What’s your story? Samie Brosseau
In Samie Brosseau’s successful application for the 2011 Don Lawrence Memorial Scholarship, recently presented to her by PCMA’s New England Chapter, she summed up years of questioning and struggle in one short sentence:
“At the young age of 18, I left home against my parents’ wishes, and pursued a higher education.”
Brousseau, now, 24, grew up in the Twelve Tribes community in Island Pond, VT., that isolated itself from mainstream culture. Members share possessions, and everyone works in collective enterprises; children are homeschooled, and television, secular books and entertainment, newspapers, the Internet, radio, and higher education are not permitted. When Brousseau left home, she took only what she could carry in a small suitcase. This past December, she graduated from the University of Massachusetts with a degree in hospitality management.
I was home schooled, and the Tribes ran a family organic cafe that I grew up working in. As a result I learned a lot of cooking and baking. My dad also helped start a chain of retail stores for the Tribes and as young teenager I helped out working in those stores.
Not everyone who grows up [in the community] has the opportunity to see anything outside. I started realizing that maybe [the outside world] was not bad like they told us in the community. Often the elders would tell us stories that people in the world were evil and going to hell. When I started talking to people outside the community and building relationships, I think this really caused me to want to see what else was out there. I knew that I did not want to live in the community, but I had no idea what I was going to do.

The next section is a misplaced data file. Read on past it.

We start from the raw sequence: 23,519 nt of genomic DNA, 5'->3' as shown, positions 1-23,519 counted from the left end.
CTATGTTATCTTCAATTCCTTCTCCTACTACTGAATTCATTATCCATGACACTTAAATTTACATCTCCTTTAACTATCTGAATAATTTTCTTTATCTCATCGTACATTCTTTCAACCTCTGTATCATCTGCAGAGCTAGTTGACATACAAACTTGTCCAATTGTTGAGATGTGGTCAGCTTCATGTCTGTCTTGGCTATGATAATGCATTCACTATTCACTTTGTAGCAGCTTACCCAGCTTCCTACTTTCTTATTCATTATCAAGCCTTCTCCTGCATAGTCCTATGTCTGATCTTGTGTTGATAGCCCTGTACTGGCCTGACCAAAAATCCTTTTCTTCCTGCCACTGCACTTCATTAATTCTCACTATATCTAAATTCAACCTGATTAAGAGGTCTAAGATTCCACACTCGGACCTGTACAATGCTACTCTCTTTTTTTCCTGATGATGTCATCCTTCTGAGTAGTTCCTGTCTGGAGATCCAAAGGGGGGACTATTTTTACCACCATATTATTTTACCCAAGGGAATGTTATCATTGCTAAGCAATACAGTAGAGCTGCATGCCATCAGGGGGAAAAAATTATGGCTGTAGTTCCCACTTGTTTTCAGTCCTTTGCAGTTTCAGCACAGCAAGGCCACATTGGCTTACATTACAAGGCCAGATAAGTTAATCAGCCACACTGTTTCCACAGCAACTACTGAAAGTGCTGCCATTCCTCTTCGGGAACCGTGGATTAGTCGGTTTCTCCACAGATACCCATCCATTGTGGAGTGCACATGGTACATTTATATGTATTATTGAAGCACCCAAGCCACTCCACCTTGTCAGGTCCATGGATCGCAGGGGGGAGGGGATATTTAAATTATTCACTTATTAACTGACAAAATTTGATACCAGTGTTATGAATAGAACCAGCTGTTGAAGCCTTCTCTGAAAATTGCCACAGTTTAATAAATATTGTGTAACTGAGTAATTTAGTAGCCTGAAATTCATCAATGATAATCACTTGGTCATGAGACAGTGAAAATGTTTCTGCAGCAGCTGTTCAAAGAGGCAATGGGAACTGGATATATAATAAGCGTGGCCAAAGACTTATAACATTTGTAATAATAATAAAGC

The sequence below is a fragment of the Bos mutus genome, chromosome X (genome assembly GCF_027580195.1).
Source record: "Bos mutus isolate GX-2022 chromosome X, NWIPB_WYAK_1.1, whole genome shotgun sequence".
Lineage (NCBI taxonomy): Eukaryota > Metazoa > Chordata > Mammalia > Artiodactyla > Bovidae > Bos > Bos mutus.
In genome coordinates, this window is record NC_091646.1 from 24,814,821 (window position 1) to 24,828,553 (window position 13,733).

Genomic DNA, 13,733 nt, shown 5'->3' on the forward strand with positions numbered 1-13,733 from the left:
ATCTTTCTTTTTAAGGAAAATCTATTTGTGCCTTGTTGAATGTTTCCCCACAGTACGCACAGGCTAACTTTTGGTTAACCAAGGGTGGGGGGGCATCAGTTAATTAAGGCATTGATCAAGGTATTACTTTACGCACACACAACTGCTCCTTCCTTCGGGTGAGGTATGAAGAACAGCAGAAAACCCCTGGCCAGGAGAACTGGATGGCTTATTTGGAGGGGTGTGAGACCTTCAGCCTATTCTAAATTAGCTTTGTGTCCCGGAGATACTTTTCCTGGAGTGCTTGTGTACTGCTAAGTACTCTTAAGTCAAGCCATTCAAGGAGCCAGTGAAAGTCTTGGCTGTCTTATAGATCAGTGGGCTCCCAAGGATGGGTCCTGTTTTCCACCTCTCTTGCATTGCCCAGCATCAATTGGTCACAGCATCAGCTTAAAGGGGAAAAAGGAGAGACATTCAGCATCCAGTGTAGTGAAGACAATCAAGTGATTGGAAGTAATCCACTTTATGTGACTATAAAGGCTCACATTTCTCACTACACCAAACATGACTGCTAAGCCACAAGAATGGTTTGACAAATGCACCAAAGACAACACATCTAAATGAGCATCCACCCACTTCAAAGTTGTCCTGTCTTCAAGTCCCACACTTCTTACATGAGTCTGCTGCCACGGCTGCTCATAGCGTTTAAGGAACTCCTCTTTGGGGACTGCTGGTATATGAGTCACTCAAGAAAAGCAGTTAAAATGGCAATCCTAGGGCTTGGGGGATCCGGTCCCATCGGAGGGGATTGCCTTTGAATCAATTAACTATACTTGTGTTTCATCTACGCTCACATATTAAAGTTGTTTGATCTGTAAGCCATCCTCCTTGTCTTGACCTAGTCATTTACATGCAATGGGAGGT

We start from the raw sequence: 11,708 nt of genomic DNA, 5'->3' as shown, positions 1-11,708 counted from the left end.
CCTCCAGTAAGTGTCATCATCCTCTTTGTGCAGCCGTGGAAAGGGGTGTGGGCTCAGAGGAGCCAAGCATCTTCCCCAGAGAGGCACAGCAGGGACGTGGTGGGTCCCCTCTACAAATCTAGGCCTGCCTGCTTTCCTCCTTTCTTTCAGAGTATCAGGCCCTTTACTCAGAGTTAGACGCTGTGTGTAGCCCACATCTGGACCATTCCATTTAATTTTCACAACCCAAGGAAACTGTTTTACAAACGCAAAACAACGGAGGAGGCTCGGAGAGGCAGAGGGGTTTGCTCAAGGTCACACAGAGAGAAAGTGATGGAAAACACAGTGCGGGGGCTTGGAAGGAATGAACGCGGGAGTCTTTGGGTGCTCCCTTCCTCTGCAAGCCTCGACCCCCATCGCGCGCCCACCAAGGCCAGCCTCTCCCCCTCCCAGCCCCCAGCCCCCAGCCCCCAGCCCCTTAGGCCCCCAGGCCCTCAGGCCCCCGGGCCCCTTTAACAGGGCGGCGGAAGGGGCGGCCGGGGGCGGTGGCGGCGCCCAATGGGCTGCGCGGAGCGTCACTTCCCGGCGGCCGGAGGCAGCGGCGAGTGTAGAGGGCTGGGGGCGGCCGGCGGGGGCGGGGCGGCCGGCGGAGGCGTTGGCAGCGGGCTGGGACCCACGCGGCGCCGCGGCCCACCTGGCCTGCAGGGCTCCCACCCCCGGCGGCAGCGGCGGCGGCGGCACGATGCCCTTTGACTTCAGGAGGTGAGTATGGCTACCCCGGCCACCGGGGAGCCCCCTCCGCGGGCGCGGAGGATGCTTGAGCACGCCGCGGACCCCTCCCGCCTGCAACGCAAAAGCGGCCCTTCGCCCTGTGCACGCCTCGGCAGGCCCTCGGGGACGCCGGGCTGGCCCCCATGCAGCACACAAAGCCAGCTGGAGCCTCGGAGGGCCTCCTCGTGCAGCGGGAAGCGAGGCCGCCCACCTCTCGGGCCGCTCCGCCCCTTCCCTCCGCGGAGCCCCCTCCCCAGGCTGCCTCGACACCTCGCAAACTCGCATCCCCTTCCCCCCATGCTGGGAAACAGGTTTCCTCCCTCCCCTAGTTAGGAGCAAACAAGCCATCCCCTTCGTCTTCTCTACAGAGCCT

[Leaving the community] was definitely an immense struggle. My biggest challenge was learning how to file taxes, apply for financial aid and manage funds. I knew at the end of the day I was happier, even though it was difficult than I was when I lived with my family. This knowledge kept me going every day.
I have met many people who have served as my mentors even though they were not related to me.
I am naturally an outgoing person, but since I lived in such a sheltered environment, it has proven difficult for me to integrate myself into the college atmosphere. I learned a lot and just figured it out, and this helped me along the way to relate to people even though my background and upbringing is vastly different. When I was a full time student in college, I had four jobs at one time. So I think I developed a healthy work ethic growing up in the community. The hospitality industry is not a typical nine to five job.
For now, I would love to secure a job in convention sales management or conference services coordinating. Education is very important to me, and long term I would like to attend law school to study hospitality law.
I hope some day to be successful enough to fund a non-profit organization to help those in high control groups and cults. I would perhaps like to start a support group/advice group for ex members of such groups on how to navigate the world.